Literally translating to “whirlwind” in French, the tourbillon is an added mechanism on timepieces that was originally purposed to improve accuracy in pocket watches. Although the tourbillon has little effect on precision on today’s modern wrist watches, the complexity and craftsmanship of the tourbillon has made it highly desirable. Often brought into New York Loan as pawn collateral, tourbillon watches represent class and exclusivity.
In classic mechanical watches, the time would be skewed when set down at night – this was a huge inconvenience in the 16th and 17th centuries and gentlemen would have to reset their watch at the town square each morning. The “brain” of mechanical watches is called an escapement, and the tourbillon was created to surround the escapement in a rotating cage which keeps the mechanics consistently moving, preventing timing variations no matter the position of the watch.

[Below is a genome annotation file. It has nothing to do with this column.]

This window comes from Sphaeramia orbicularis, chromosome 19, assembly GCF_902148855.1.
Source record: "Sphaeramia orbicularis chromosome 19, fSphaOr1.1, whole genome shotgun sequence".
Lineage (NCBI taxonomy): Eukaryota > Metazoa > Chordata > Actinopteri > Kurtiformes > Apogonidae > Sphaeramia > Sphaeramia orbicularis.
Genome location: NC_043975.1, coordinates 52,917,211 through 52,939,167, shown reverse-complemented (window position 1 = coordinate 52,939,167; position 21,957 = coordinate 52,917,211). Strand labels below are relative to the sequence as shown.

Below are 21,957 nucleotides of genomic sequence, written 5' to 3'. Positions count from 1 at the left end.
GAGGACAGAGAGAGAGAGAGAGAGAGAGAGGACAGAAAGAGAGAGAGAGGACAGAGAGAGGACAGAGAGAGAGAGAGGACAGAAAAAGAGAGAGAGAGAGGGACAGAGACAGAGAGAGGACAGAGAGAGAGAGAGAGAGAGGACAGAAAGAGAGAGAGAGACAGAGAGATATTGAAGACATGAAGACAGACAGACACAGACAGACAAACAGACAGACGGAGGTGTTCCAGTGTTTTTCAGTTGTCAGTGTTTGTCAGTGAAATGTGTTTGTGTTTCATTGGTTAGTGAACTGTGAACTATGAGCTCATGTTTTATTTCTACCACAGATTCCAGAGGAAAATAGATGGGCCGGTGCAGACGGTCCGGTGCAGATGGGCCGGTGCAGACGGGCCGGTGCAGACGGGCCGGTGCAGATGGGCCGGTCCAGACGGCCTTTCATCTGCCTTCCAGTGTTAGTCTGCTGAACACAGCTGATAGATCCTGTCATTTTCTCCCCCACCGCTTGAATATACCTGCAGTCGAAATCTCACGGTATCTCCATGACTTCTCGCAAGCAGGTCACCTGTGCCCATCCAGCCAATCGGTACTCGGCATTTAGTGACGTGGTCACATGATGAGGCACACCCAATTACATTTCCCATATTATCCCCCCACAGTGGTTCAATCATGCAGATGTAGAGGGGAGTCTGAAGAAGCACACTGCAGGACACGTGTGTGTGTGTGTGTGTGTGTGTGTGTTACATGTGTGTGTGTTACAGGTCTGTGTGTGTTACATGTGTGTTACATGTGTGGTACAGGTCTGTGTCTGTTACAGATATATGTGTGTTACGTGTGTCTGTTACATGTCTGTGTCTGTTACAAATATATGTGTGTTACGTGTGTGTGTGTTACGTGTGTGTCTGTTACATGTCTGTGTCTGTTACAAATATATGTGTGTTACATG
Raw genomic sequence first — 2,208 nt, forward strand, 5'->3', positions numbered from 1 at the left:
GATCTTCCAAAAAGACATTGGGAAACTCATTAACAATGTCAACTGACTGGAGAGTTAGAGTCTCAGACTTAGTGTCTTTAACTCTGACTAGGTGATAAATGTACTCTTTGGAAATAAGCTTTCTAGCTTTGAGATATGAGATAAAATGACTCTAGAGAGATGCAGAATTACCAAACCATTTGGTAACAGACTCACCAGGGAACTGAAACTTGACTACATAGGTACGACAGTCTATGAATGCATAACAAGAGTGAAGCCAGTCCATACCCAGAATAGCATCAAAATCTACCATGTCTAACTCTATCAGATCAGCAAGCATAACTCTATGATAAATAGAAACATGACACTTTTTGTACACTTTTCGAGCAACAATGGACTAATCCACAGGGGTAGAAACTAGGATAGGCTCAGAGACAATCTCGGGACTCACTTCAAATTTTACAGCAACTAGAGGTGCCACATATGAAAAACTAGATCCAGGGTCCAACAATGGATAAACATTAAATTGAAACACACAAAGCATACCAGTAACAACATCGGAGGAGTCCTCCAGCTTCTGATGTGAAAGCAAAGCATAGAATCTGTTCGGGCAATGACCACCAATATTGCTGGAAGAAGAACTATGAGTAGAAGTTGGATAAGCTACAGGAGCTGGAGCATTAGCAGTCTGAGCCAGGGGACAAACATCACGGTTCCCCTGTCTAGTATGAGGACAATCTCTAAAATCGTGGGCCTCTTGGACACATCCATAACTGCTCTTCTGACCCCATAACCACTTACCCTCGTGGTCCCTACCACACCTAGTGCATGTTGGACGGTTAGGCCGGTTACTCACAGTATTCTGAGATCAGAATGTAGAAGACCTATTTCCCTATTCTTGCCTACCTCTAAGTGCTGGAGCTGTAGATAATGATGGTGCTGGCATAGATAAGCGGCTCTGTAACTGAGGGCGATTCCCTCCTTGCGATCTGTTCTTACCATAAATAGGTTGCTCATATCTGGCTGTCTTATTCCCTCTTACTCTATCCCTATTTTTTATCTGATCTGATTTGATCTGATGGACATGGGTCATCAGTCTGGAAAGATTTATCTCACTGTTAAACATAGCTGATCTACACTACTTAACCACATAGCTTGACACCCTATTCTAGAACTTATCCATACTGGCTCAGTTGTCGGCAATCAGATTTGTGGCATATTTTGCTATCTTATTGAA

Because of the advanced design and mechanics it takes to create a Tourbillon watch, they are created only by highly talented horologists with the leading watch manufacturers. Averaging a price of $50,000 – $500,000 for a tourbillon watch, watchmakers like Patek Phillipe, Audemars Piguet, A. Lange & Sohne, and Jaeger LeColultre have the highly trained horologists to produce such timepieces.
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